Like thousands of other young, educated Indian graduatesin the mid-1970s, my father realized his future was abroad. In the 1970s and1980s, India’s economy was still mostly agricultural, and there just weren’tenough jobs around to absorb the waves of newly minted technical talent. So myfather moved to the United States after finding work as a civil engineer inBuffalo, New York. A few months later, he proposed to my mother in a letter.She accepted with a two-word telegram—“I will.” They were married shortlyafterward in a civil ceremony in Cleveland, Ohio, where my father’s brother wasa professor.
Like most immigrants, they came to the United States withlittle more than the clothes on their backs and the skills in their heads andhands, which, in my father’s case, were in great demand. My mother was lesslucky. An English literature degree from India would not be particularlymarketable in the United States now, much less in 1977 Buffalo. She was sotalented and smart—she could recite long passages from Macbeth from memory—yetthe only job she could get was chopping onions at the local Wendy’s near theirapartment in Grand Island, a suburb just south of Niagara Falls. To this day, Isee her in the many immigrant cab drivers, restaurant workers, and otherlow-wage employees I encounter who were doctors, lawyers, and white-collar jobholders in other countries, but whose educational or professional credentialsaren’t recognized to allow them to practice here in the States. As if thatweren’t demoralizing enough, neighbors would remark in amazement, “Wow, youspeak such good English!” and she would have to explain again and again thatEnglish was the official language of India and that she had been speaking it,along with several other languages, since she could talk. Some people saiduglier things, like “Go back to India,” or asked her, “Did you live withmonkeys?” They had no concept of an intellectual class in India. This is thecore challenge that Nigerian writer Chimamanda Adichie refers to in her TEDTalk on the “danger of a single story”—so often, immigrants in America aregiven a single narrative: they’re either desperate and poor or lazy andungrateful. Life was not easy, and the financial pressure and social isolationwas hard on my parents’ marriage. But they did their best. I was born fouryears after they arrived.
After we moved to Arizona my mother started fresh,enrolling at Pima Community College in Tucson and taking computer sciencecourses, which she thought would be more bankable than her English degree. Shealso ran a plant nursery and later got a job at United Airlines as acontractor. As she was able to excel, my mother’s confidence and sense of selfreturned. Upon receiving her computer degree she started working in IT andlearned how to write BASIC software. My father continued his engineeringcareer.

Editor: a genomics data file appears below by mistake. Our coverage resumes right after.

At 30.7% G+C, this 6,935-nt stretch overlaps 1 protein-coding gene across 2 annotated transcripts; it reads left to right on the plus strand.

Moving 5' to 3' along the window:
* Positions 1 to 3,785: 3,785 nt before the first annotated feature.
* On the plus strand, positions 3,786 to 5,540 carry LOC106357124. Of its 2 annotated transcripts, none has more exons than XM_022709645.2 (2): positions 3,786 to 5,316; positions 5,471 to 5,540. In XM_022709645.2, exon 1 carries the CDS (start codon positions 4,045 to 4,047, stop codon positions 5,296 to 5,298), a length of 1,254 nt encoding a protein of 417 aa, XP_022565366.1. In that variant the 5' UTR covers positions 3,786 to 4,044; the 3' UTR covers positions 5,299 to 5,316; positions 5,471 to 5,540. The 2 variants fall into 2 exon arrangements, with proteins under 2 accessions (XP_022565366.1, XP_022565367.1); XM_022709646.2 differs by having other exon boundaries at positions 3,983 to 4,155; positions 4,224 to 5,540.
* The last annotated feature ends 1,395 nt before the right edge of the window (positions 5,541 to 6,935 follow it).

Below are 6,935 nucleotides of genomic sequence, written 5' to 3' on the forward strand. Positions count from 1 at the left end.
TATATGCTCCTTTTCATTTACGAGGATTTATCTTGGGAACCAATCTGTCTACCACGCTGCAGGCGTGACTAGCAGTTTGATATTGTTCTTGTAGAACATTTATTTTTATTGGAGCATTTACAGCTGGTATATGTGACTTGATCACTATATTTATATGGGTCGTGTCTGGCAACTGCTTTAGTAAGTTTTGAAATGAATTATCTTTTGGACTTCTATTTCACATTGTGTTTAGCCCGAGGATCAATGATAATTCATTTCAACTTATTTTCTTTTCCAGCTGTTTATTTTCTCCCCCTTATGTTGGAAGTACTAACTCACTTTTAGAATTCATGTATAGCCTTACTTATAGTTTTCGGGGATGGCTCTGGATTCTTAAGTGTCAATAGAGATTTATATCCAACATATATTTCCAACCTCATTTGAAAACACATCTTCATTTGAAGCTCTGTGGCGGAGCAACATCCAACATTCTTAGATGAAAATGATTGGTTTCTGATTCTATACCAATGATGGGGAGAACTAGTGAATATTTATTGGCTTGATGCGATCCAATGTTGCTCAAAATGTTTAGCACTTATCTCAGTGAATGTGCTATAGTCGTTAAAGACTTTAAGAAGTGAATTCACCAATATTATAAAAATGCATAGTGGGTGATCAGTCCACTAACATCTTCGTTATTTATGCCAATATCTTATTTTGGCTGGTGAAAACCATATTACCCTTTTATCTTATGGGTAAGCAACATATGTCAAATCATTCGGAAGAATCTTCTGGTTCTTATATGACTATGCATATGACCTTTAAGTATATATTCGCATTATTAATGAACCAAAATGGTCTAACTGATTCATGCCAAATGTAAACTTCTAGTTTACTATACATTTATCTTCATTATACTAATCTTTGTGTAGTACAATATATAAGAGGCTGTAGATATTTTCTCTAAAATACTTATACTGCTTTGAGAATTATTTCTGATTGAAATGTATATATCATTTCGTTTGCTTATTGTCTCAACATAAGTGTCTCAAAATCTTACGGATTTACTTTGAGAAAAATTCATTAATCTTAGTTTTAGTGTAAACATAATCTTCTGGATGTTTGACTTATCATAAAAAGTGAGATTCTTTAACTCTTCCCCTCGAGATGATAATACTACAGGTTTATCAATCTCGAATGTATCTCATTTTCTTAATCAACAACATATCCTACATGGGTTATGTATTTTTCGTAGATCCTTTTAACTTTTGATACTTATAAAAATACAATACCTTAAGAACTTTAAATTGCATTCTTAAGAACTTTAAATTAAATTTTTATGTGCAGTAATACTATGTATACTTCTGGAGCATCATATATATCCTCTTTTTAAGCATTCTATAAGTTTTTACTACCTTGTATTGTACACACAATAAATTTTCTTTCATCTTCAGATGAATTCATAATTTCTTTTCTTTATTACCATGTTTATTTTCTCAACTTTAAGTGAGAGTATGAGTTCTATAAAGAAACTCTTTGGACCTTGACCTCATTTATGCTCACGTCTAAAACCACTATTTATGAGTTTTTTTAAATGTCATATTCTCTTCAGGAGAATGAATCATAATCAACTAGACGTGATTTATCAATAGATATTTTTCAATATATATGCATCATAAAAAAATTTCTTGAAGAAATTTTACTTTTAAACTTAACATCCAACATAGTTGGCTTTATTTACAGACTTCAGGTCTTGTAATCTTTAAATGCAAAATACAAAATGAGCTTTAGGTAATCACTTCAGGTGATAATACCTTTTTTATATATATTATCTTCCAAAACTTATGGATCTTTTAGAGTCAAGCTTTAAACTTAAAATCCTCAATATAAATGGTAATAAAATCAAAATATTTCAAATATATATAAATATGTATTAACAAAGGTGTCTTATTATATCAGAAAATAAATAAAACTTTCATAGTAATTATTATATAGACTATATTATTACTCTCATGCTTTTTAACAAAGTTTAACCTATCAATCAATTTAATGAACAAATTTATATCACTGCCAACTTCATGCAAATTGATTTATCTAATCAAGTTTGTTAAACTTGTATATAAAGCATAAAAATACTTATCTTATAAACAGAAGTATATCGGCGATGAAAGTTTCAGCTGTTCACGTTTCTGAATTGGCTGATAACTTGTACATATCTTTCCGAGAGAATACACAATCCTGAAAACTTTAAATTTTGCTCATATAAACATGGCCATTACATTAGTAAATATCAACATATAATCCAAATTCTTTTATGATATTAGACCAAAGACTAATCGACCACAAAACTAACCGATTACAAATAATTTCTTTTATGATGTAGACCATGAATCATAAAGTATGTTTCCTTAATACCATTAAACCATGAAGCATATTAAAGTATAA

When I was seven, my dad got a job in SouthernCalifornia. My parents scraped together everything they had to move us into aneighborhood zoned to one of the highest-ranked schools in the area. Bookishand passionate about science—one of my favorite experiments was setting fire tothings in the backyard to see which items would burn the fastest—I startedschool with enthusiasm. But by the third grade it became clear that there wererules for survival and fitting in, and I didn’t know them. The school wasaffluent, and the kids were merciless. This was long before the days of MindyKaling and Quantico’s Priyanka Chopra, and South Asians were invisible in mainstreamculture. I was the only person of color in my grade and I felt it. My ashy skinand hairy legs, not to mention my clothes, handmade by my mother or bought atthe Pic ’n Save, made me an easy target for the mean girls in the Guess sweatersets. When I’d get on my bike to go home, they would surround me, blocking myway and jeering at me in their own form of pig Latin. I retreated into books.Things got marginally better once I moved to a less affluent school, but still,I’d have done anything to trade in my straight black hair for a cascade ofblond permed curls and rename myself Rebecca.
I was pretty miserable until high school, when I wasaccepted into a math and science magnet program called CAMS, the CaliforniaAcademy of Math and Science. Drawing from ten different school districts aroundthe L.A. area, its mission is to expose more women and minorities to the STEMfields. Finally, I had found all the other Southern California nerdy misfitsfrom lower-income backgrounds. The universe opened up for me.
An Introduction to Work
Around this time my home life became extremely difficultas my parents’ marriage, frayed since the beginning, began to seriouslyunravel. School and work became my escapes. I joined every extracurricularactivity I could, falling in love with dance, and did odd jobs around theneighborhood. I launched a babysitting business. Fanned by my father’s emphasison jugaad, I learned early that if I wanted something badly enough, I was goingto have to figure out how to earn it myself. But work also helped me understandwhat I was good at. And unlike school, I got paid on the basis of how well Iovercame challenges. That was a real revelation, that I brought value to theworld that was worth someone else’s money. It gave me confidence, which Isorely needed when things were so unstable at home.